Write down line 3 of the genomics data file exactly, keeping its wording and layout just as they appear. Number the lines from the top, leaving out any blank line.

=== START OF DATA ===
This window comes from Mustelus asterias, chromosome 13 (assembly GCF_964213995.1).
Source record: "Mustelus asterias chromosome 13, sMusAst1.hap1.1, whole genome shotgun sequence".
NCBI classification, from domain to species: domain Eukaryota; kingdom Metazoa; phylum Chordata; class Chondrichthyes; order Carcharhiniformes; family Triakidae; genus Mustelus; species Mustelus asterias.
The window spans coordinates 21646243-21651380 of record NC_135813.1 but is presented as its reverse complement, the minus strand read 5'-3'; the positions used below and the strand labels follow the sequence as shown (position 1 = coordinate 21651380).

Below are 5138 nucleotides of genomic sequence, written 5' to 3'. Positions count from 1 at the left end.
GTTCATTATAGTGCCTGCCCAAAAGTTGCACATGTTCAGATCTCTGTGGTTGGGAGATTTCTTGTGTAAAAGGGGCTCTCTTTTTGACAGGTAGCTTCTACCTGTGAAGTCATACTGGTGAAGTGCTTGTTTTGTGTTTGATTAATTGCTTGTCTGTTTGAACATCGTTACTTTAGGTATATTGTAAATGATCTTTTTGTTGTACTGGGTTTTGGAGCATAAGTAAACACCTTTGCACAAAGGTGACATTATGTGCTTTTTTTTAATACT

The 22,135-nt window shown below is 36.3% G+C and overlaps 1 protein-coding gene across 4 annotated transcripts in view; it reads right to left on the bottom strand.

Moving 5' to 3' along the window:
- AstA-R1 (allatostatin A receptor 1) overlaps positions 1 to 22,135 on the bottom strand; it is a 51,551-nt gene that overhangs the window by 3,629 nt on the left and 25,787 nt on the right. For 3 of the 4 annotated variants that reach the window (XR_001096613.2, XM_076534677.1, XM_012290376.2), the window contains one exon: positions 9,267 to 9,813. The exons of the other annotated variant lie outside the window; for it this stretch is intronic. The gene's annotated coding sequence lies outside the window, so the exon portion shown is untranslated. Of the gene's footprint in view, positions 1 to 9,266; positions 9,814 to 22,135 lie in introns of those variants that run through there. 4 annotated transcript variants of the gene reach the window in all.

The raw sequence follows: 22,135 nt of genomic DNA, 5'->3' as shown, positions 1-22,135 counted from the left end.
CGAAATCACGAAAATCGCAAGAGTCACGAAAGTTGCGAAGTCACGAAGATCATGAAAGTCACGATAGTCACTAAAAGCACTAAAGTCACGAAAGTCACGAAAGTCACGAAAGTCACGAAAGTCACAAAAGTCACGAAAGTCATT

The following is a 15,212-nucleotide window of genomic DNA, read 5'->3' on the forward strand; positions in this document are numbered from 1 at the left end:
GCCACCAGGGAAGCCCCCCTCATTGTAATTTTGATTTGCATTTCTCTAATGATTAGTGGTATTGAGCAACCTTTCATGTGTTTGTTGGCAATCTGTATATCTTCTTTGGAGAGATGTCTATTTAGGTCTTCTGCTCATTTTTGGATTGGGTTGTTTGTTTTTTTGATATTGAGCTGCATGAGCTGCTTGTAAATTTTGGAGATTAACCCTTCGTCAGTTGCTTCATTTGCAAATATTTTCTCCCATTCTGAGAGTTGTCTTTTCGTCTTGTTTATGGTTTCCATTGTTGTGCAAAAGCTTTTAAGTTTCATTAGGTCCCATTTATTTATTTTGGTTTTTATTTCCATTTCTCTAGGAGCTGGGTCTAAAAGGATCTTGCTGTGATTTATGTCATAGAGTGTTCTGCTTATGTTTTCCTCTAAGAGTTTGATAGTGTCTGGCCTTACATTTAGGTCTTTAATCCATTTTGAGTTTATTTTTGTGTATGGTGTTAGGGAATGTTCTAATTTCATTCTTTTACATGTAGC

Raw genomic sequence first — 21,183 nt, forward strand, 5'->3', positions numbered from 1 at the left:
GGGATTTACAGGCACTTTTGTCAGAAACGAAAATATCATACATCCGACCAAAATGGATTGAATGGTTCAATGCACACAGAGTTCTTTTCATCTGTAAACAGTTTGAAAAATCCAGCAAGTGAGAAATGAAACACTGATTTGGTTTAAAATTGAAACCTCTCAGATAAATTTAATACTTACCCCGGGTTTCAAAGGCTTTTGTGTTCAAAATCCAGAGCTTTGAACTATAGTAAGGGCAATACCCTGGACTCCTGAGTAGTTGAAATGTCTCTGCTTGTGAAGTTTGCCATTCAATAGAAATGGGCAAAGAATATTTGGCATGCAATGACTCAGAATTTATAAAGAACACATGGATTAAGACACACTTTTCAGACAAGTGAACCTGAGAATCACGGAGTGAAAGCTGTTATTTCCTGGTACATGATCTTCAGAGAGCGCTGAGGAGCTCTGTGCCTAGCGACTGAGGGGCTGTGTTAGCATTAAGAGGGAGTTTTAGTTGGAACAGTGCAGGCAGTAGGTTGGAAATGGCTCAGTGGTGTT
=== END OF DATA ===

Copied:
NCBI classification, from domain to species: domain Eukaryota; kingdom Metazoa; phylum Chordata; class Chondrichthyes; order Carcharhiniformes; family Triakidae; genus Mustelus; species Mustelus asterias.